Napa County might generate as well as take green energy from the power grid if proposed solar farms in rural Coombsville east of the city of Napa and near American Canyon become realities.
The San Francisco company Renewable Properties has applied to Napa County to build two rural arrays. It would sell the electricity to Marin Clean Energy (MCE), the not-for-profit public agency that provides electricity to much of Napa County.
“Our hope is we could start construction before the end of the year,” said Aaron Halimi, president of Renewable Properties.
Napa County has yet to set dates for its Planning Commission to consider the two proposals.
One solar array would be at 10 Palm Drive in the Coombsville area. It would be located on 17 acres, have 11,500 solar panels and generate three megawatts of electricity, according to the project application filed with Napa County. Renewable Properties would lease the land.
This site is near vineyards, but does not have vineyards itself. A biological study shows about an acre of live coast oak woodlands and 6.3 acres of blue oak woodlands would be affected by the project.
The other location is at 2180 American Canyon Road near Interstate 80 on 21 acres that Renewable Properties has an option to buy. It would have 12,096 solar panels and generate three megawatts of electricity.
This site has 13 acres used as pastures for sheep and goats. The project wouldn’t affect a stream with willows and other vegetation, a biological report said.
Both the Coombsville and American Canyon sites are in the county’s agricultural watershed zoning district. County Planner Graham Hannaford pointed to a more obscure section of the zoning code—section 18.120, titled “Exceptions”—that allows power generating uses in all zoning districts with a use permit.
Halimi said his company has a vigorous method for siting a solar project. That includes finding areas near to the electricity grid, looking at permit requirements, looking at habitat and topography issues and an examination of access rights.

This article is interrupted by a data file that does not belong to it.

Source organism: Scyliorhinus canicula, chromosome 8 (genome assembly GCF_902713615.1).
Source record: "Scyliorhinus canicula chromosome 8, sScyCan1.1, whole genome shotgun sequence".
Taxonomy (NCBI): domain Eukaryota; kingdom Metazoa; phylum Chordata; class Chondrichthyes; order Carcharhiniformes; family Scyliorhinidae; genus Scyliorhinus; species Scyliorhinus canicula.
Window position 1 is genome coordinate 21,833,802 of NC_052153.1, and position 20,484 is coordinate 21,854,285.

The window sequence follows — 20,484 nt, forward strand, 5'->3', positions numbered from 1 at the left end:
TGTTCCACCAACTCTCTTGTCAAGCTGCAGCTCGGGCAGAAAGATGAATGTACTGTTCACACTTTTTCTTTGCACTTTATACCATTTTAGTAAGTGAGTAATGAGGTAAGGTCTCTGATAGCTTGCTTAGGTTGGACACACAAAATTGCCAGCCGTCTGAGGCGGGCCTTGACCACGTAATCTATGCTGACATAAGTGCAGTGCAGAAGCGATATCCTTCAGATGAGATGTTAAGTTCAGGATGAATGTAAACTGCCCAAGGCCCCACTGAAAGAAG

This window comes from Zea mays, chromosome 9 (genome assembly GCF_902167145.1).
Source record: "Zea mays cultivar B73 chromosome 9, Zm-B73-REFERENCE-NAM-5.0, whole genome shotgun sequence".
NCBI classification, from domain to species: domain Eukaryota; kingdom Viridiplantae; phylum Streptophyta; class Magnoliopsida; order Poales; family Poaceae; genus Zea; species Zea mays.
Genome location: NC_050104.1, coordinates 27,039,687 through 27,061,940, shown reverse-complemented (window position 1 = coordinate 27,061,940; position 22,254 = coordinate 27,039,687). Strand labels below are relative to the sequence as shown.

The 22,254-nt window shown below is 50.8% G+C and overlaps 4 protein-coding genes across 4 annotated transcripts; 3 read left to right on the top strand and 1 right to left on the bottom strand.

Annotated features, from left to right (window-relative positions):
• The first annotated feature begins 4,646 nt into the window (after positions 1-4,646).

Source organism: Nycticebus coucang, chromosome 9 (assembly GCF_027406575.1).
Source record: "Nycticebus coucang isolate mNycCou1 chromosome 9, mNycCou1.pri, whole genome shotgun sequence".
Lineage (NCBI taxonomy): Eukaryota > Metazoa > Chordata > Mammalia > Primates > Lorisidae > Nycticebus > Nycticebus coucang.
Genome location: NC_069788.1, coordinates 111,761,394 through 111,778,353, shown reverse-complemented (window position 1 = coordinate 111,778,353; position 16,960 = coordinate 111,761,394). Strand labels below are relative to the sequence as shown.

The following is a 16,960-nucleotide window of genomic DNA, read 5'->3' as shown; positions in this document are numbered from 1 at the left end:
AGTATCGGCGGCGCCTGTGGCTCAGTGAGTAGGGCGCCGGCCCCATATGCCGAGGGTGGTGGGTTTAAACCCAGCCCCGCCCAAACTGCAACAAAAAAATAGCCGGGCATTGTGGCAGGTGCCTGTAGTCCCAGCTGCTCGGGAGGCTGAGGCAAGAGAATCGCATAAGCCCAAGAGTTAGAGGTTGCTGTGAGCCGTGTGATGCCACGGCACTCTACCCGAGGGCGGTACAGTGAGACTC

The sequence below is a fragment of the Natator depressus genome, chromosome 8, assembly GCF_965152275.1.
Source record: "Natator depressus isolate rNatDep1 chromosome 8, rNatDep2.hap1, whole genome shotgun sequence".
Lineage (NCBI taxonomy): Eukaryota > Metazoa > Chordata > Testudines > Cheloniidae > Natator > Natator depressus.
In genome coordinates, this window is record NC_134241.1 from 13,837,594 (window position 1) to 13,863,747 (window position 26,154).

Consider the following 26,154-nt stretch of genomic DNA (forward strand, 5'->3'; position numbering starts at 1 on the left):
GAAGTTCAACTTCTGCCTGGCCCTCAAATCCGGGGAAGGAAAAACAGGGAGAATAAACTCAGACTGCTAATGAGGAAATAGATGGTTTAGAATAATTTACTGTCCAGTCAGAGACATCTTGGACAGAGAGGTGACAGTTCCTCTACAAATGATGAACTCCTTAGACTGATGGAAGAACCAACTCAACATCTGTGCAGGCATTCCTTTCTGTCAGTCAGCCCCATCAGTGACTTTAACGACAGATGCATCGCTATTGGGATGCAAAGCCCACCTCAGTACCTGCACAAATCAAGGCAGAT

“Ultimately, the economics have to work for the project,” he said. “Finding land in Napa County for a solar project was a tough task that took us a significant amount of time.”
Local benefits from the project will include grid reliability, about 35 local construction jobs and clean emission-free energy, he said.
“Climate change is a global problem that requires local solutions,” Halimi said. “It’s our sincere hope that Napa County is willing to be part of the solution and support our projects.”
MCE sells energy in various regional communities, including Napa County, using PG&E transmission lines and billing services. J.R. Killigrew of the agency said that the two Napa County projects combined would provide enough energy for 2,000 homes.
Killigrew made the statement in February, when it was known that a company was looking at Napa County for two solar projects. At that time, the name of the company and the locations of the projects had yet to be made public.
The two projects are to be done under MCE’s feed-in tariff program. MCE provides predicable energy prices for small-scale renewable energy developers over a 20-year contract.
“We just provide the marketplace,” David Potovsky of MCE told the Napa Valley Register in February.
But that can be a big piece to renewable energy development. Potovsky said that financers putting up money for solar projects like these fixed-term contracts.
“It’s a relatively safe investment, he said.
Napa County has small solar energy arrays providing power for specific buildings, such as wineries. Arrays are proposed by the state to provide power for Napa State Hospital and the water treatment plant at Rector Reservoir that serves Yountville.
But a solar farm that feeds solely into the power grid is another story. A 2010 proposal for such an array at the now-closed American Canyon landfill failed. Currently, the company Ciel & Terre is looking at whether a floating array can be built on Napa Sanitation District ponds.